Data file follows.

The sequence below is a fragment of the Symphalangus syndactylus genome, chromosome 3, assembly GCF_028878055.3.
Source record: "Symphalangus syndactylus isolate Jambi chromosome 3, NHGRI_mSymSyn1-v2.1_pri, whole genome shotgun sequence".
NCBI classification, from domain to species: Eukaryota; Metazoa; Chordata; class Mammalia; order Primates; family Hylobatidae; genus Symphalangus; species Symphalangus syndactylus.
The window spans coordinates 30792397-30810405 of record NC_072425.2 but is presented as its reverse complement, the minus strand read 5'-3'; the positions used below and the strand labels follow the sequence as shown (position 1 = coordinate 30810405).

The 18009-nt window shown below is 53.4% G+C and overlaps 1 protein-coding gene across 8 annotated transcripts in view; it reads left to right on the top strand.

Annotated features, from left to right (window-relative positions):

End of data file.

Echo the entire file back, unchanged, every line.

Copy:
The sequence below is a fragment of the Symphalangus syndactylus genome, chromosome 3, assembly GCF_028878055.3.
Source record: "Symphalangus syndactylus isolate Jambi chromosome 3, NHGRI_mSymSyn1-v2.1_pri, whole genome shotgun sequence".
NCBI classification, from domain to species: Eukaryota; Metazoa; Chordata; class Mammalia; order Primates; family Hylobatidae; genus Symphalangus; species Symphalangus syndactylus.
The window spans coordinates 30792397-30810405 of record NC_072425.2 but is presented as its reverse complement, the minus strand read 5'-3'; the positions used below and the strand labels follow the sequence as shown (position 1 = coordinate 30810405).

The 18009-nt window shown below is 53.4% G+C and overlaps 1 protein-coding gene across 8 annotated transcripts in view; it reads left to right on the top strand.

Annotated features, from left to right (window-relative positions):